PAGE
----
Authors: Kem Nunn
Tags: #Fiction, #General, #Literary
When it was over, he had walked her to her car, the ratty Ford. Christ, you could see the torn headliner half a block away.
“I think,” Raúl said, “that you might want to consider getting an amparo.”
Magdalena felt it in her gut—the reason he had asked her here, to talk. “Really?” she asked. “Why is that?” She turned to face him.
Raúl looked away. “You believe in your cause,” he said. “I understand that. I respect you for it . . .” His voice grew faint. “But you make enemies. This is obvious.”
“Do you know something about who set the fire?”
His eyes were dark and sad, sadder than they had appeared in the restaurant. As if suddenly becoming aware of this fact he now took steps to hide them, behind a pair of expensive-looking dark glasses. “Just get one,” he told her. “It’s all I can really say. It would be a good thing to have.”
They shook hands at the side of her car. He opened the door for her. She got in then sat watching him in her rearview mirror. She watched until he was lost amid the rush of traffic, the glare of midday sun.
An amparo was a document by which one might protect oneself from the local police. It was issued by a district court. The district courts had more power than local or municipal courts. They were also deemed to be somewhat less corrupt. In any country more sensible, such a document would have been wholly unnecessary. An amparo said, “Cut the crap. You want to make a charge stick, then present it in a district court, before a district judge.” Without it one was at the mercy of whatever muck lay at the bottom of the judicial system, where every street cop, drug cop, border cop, or
was on someone’s payroll. What her friend the street cop had been telling her was that whoever was behind the burning of the offices had at least some degree of pull. He was telling her that someone important was out to get her. Or at least this is what she believed he was telling her, before he put on his expensive shades and walked away. By evening, he would no doubt be at one of his clubs, listening to music, or perhaps taking in a film at the new cultural center in the Zona del Río. Magdalena would be alone in her apartment, staring into a computer screen.
But she had gone to Carlotta. They had procured the
documents, one for each of them. And she had increased her vigilance. She had been on guard. And they had gotten her anyway. Little good her official document had done her on the side of the road, on the sand of Las Playas. And now it was lost to the sea. Certainly she could not go back without it. Nor could she return to Tijuana before putting a face to her enemy.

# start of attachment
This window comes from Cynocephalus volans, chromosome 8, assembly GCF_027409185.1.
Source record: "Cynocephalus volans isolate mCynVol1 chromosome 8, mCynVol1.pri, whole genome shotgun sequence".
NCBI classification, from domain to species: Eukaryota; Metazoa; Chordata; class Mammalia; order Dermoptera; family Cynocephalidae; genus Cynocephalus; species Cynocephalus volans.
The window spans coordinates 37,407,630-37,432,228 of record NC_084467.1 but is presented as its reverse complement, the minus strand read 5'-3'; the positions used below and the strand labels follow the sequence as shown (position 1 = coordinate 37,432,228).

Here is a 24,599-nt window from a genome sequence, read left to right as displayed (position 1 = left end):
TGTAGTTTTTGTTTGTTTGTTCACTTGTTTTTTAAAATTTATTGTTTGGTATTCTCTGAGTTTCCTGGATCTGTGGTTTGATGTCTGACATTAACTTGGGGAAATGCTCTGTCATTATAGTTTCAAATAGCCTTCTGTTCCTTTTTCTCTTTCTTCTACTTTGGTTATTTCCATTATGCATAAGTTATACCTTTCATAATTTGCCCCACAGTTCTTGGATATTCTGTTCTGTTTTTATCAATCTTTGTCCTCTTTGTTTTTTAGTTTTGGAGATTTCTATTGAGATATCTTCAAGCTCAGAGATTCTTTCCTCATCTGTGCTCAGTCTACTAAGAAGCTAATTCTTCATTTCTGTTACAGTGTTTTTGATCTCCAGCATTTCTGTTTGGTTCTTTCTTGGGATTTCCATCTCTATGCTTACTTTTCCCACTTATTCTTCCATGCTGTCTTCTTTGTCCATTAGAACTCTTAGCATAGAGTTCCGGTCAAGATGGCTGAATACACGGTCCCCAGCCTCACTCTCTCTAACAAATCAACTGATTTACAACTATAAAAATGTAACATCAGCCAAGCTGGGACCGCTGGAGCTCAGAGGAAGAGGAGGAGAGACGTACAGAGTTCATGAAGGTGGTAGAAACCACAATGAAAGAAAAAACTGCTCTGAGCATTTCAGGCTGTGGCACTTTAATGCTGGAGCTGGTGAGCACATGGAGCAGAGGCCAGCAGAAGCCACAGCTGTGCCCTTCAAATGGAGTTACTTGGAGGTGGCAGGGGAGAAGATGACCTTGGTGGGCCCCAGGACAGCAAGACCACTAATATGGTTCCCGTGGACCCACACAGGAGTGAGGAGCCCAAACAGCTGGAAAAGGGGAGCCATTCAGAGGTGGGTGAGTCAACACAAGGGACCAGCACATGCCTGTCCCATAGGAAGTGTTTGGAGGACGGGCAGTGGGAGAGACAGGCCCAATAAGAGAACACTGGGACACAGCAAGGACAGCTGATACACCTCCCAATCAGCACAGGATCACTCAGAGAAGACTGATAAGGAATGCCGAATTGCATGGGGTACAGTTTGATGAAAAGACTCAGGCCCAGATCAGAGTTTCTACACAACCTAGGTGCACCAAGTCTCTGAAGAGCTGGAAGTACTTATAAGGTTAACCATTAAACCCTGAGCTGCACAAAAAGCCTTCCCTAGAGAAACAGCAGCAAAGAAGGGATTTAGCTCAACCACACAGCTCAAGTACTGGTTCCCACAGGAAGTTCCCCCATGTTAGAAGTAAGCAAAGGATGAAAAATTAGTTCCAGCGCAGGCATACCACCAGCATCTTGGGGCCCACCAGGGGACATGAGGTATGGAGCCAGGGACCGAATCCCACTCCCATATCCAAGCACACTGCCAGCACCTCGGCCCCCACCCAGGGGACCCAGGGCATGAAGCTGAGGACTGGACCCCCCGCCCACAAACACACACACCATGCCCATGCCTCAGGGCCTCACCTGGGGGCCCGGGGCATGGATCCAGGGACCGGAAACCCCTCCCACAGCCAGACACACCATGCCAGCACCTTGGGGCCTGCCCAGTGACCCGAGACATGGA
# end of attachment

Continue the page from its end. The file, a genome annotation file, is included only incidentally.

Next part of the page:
Hence the list on Fahey’s pad. She had begun by trying to reconstruct the accident, to remember how she had gotten from the car to the Tijuana River Valley because this part was very hazy to her now. Something had snapped in the steering column. She could remember that much, or perhaps in the linkage at the front of her car. There was sensory recall. She could feel the jolting of the wheel in the palms of her hands. When she closed her eyes, she heard the voices of men. Further details slipped away even as she tried to reclaim them. She went on to names and dates—an attempt to reconstruct some of what she had been working on in her files. That was where the answer lay. It had to be. She was on to something and yet somehow she had shown her hand. Word had gotten out, clear to the street, to the ear of Raúl, who had taken her to lunch to warn her. Or perhaps he had taken her to find out if she could be dissuaded. The accident had occurred later, when he found that she could not. She returned to her list, wondering where to put his name, then realized there would be no end of it. Nothing like a threat on one’s life to induce paranoia. By this time, however, her head had begun to ache and she had turned to doodling, an image from waking dreams—the disembodied eye: Primitive juvenilia, yet linked somehow to the events that had brought her here. She looked back over what she had written then dozed fitfully to the drone of Fahey’s mechanical harvester. From time to time she would open an eye to find him still at work, his broad back gleaming